September Then and Now: The What Could Have Been, What Was, and What Is.

by Cori Laemmle

Green Day said it best:

“As my memory rests
But never forgets what I lost
Wake me up when September ends.”

Ezra and Rowan were due on September 22, 2020. When they were born four months early, September was the best case scenario for a homecoming. Even now, Septembers still burn like a light left on… slow memories of what September should have been, and what actually happened.

“When would you consider us in the safe zone?” we asked one of the neonatologists about a week into our stay, cautiously hoping for a positive answer, as Ezra had already died.

“When you go home,” he told us… so we waited and counted the days for September to be over, because the end of September was when Rowan would be considered full term based on his adjusted age, and hopefully ready to leave with us. We made it, with five days to spare- Rowan came home on September 25th.

The funny thing about NICU Awareness Month is I didn’t know it existed until after our time in the NICU was almost complete. I was so focused on surviving in the NICU that I didn’t begin to process anything about the boys’ birth, NICU stay, and Ezra’s death until those four months were up, once we were home and “safe.”

It’s just as hard coming home from the NICU as it is being in it. After Rowan came home was when the grief hit the hardest, the flashbacks started, the nightmares woke me up, and the anxiety escalated. It wasn’t until almost a year after homecoming that I was given a PTSD diagnosis.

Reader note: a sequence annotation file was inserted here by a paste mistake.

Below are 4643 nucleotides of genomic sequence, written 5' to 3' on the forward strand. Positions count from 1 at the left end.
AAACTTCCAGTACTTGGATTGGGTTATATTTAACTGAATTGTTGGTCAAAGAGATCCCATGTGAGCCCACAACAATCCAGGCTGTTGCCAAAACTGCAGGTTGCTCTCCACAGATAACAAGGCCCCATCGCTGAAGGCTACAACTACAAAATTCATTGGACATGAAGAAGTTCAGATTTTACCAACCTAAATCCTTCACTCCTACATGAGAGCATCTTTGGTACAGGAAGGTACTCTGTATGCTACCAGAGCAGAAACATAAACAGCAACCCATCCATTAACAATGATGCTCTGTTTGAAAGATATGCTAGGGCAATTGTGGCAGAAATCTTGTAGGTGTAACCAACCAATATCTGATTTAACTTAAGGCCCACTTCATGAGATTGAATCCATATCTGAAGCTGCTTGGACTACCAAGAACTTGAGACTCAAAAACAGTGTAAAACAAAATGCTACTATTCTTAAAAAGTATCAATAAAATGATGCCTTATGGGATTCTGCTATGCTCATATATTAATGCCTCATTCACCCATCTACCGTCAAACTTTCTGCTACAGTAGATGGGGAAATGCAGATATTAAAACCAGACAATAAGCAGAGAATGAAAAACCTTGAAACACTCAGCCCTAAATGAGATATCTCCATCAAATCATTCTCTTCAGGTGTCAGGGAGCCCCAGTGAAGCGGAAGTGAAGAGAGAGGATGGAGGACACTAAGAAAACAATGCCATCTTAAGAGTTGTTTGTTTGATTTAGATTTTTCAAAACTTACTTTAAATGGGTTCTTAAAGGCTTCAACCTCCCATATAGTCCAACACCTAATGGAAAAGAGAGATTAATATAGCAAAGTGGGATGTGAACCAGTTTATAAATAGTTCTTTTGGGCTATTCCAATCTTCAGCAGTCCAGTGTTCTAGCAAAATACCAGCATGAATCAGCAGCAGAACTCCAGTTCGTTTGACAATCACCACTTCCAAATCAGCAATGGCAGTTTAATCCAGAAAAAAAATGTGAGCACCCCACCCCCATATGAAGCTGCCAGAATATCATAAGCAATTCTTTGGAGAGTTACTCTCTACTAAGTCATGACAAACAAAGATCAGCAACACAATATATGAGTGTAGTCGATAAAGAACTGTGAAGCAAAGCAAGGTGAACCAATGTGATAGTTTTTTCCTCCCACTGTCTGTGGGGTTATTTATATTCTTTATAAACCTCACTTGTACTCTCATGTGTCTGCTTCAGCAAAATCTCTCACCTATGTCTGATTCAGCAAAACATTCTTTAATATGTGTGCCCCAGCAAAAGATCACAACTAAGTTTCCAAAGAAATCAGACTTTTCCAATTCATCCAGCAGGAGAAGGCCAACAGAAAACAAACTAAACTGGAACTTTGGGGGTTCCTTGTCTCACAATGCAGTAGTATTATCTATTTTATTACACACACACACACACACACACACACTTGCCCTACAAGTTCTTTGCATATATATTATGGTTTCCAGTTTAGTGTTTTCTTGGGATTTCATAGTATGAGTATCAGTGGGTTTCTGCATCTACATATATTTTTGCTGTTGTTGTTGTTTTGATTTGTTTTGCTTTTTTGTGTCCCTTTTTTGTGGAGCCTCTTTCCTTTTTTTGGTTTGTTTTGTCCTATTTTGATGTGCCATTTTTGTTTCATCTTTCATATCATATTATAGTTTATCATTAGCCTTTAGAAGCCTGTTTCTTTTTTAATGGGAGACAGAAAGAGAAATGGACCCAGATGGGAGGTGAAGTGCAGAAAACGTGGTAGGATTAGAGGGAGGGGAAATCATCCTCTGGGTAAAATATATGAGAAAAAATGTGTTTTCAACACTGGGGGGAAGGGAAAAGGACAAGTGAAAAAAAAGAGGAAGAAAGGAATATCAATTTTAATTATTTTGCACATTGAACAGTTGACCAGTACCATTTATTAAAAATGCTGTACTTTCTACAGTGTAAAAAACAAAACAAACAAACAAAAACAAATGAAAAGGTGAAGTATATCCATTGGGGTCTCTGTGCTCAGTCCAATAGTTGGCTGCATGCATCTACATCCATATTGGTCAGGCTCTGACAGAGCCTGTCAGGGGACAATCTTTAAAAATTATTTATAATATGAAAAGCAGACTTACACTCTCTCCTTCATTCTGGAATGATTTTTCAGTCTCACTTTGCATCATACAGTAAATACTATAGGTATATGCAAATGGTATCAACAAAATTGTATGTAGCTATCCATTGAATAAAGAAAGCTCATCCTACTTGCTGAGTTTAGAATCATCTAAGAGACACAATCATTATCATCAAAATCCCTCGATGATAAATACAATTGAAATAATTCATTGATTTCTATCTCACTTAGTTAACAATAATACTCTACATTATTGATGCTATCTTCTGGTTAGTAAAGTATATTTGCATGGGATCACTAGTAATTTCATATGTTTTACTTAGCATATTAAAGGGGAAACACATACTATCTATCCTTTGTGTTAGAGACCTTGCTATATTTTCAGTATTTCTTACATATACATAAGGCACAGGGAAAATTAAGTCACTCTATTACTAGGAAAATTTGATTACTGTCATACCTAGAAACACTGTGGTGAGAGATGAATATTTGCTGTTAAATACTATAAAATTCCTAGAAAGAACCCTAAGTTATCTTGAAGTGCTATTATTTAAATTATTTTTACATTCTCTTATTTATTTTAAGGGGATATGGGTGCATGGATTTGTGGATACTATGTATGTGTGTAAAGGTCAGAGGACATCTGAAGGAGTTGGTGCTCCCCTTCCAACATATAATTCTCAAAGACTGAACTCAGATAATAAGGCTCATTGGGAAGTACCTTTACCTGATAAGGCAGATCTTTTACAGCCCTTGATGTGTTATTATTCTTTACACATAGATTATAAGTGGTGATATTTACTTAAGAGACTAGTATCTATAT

But while I once waited for September to end, I now wait each year for it to begin. September is a time of reflection; as the NICU awareness posts pop up, the memories come flooding back in full force.

And while I lost so much- the innocence of an uneventful birth, and of course a son- I gained insight into a world where the smallest beings are the strongest, and a community that holds its members up with just as much strength, wherever they are on their journey or their process to heal.

Three years later, the nightmares are lessening, and the dreams I had in the NICU are coming true: zoo trips, play dates, and preschool are now our reality. As September begins to come around each year, I look back to where we were, and become even more thankful for where we are.

So now, wake me up when September is here… because as hard as the whole experience was, I want to remember it all.

About the Author: Cori lives in Fort Wayne with her husband, surviving twin Rowan, and rainbow baby Juniper Joy. She is an advocate for preemies, especially 22 weekers, and is always looking for ways to include their angel twin, Ezra, into their everyday lives. Cori is a Preemie Parent Mentor for Graham’s Foundation, and frequently writes about her experiences with prematurity, infant death, and pregnancy after loss. 

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About The Author: Featured Parent

We regularly ask special preemie parents to share their stories on our blog and are happy to consider publishing any mom or dad's story of premature birth and beyond in an upcoming post. To submit your story, email it along with photos to [email protected].